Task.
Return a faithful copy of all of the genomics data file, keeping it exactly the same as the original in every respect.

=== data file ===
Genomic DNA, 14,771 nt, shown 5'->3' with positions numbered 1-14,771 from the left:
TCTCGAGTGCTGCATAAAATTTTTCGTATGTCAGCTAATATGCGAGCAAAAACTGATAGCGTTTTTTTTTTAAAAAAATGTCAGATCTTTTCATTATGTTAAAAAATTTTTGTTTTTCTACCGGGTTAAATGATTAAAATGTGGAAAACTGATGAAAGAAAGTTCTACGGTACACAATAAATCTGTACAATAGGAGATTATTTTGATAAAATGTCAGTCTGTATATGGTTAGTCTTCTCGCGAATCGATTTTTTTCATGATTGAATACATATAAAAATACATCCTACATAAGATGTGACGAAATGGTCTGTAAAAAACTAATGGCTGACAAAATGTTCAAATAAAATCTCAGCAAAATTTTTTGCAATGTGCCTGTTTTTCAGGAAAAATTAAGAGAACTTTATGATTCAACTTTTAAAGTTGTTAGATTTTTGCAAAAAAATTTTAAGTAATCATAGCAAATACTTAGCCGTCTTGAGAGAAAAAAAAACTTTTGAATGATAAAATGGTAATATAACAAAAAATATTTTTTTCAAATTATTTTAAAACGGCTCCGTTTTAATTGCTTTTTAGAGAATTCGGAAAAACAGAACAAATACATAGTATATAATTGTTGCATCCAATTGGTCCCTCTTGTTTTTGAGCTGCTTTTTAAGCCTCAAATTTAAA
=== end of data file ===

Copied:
Genomic DNA, 14,771 nt, shown 5'->3' with positions numbered 1-14,771 from the left:
TCTCGAGTGCTGCATAAAATTTTTCGTATGTCAGCTAATATGCGAGCAAAAACTGATAGCGTTTTTTTTTTAAAAAAATGTCAGATCTTTTCATTATGTTAAAAAATTTTTGTTTTTCTACCGGGTTAAATGATTAAAATGTGGAAAACTGATGAAAGAAAGTTCTACGGTACACAATAAATCTGTACAATAGGAGATTATTTTGATAAAATGTCAGTCTGTATATGGTTAGTCTTCTCGCGAATCGATTTTTTTCATGATTGAATACATATAAAAATACATCCTACATAAGATGTGACGAAATGGTCTGTAAAAAACTAATGGCTGACAAAATGTTCAAATAAAATCTCAGCAAAATTTTTTGCAATGTGCCTGTTTTTCAGGAAAAATTAAGAGAACTTTATGATTCAACTTTTAAAGTTGTTAGATTTTTGCAAAAAAATTTTAAGTAATCATAGCAAATACTTAGCCGTCTTGAGAGAAAAAAAAACTTTTGAATGATAAAATGGTAATATAACAAAAAATATTTTTTTCAAATTATTTTAAAACGGCTCCGTTTTAATTGCTTTTTAGAGAATTCGGAAAAACAGAACAAATACATAGTATATAATTGTTGCATCCAATTGGTCCCTCTTGTTTTTGAGCTGCTTTTTAAGCCTCAAATTTAAA